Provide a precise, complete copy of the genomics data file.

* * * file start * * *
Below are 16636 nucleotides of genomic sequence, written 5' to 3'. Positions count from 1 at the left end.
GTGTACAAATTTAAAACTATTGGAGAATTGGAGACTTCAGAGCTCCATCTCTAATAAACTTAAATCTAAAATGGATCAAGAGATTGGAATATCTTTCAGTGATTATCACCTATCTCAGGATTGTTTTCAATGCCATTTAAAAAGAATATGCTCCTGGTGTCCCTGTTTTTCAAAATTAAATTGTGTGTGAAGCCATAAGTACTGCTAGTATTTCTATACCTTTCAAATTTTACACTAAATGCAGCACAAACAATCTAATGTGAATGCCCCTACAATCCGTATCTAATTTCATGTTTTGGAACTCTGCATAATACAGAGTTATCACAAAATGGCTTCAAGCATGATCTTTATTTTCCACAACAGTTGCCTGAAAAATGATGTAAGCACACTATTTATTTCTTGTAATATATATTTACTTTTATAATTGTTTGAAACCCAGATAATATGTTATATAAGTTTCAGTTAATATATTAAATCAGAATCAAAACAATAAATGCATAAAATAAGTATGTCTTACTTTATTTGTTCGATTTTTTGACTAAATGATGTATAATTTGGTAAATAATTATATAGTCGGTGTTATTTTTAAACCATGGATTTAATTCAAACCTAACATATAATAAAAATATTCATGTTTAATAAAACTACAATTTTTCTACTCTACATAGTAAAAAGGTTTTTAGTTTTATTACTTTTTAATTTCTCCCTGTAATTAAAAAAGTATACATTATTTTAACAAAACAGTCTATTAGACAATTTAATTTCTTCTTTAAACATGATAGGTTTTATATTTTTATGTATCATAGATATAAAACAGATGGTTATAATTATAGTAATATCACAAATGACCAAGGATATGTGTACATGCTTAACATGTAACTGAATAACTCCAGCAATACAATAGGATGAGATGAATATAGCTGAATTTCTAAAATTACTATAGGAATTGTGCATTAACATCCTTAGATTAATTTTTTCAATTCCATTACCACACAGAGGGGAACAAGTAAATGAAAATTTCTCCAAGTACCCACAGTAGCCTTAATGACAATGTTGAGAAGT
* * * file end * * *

Below are 16636 nucleotides of genomic sequence, written 5' to 3'. Positions count from 1 at the left end.
GTGTACAAATTTAAAACTATTGGAGAATTGGAGACTTCAGAGCTCCATCTCTAATAAACTTAAATCTAAAATGGATCAAGAGATTGGAATATCTTTCAGTGATTATCACCTATCTCAGGATTGTTTTCAATGCCATTTAAAAAGAATATGCTCCTGGTGTCCCTGTTTTTCAAAATTAAATTGTGTGTGAAGCCATAAGTACTGCTAGTATTTCTATACCTTTCAAATTTTACACTAAATGCAGCACAAACAATCTAATGTGAATGCCCCTACAATCCGTATCTAATTTCATGTTTTGGAACTCTGCATAATACAGAGTTATCACAAAATGGCTTCAAGCATGATCTTTATTTTCCACAACAGTTGCCTGAAAAATGATGTAAGCACACTATTTATTTCTTGTAATATATATTTACTTTTATAATTGTTTGAAACCCAGATAATATGTTATATAAGTTTCAGTTAATATATTAAATCAGAATCAAAACAATAAATGCATAAAATAAGTATGTCTTACTTTATTTGTTCGATTTTTTGACTAAATGATGTATAATTTGGTAAATAATTATATAGTCGGTGTTATTTTTAAACCATGGATTTAATTCAAACCTAACATATAATAAAAATATTCATGTTTAATAAAACTACAATTTTTCTACTCTACATAGTAAAAAGGTTTTTAGTTTTATTACTTTTTAATTTCTCCCTGTAATTAAAAAAGTATACATTATTTTAACAAAACAGTCTATTAGACAATTTAATTTCTTCTTTAAACATGATAGGTTTTATATTTTTATGTATCATAGATATAAAACAGATGGTTATAATTATAGTAATATCACAAATGACCAAGGATATGTGTACATGCTTAACATGTAACTGAATAACTCCAGCAATACAATAGGATGAGATGAATATAGCTGAATTTCTAAAATTACTATAGGAATTGTGCATTAACATCCTTAGATTAATTTTTTCAATTCCATTACCACACAGAGGGGAACAAGTAAATGAAAATTTCTCCAAGTACCCACAGTAGCCTTAATGACAATGTTGAGAAGT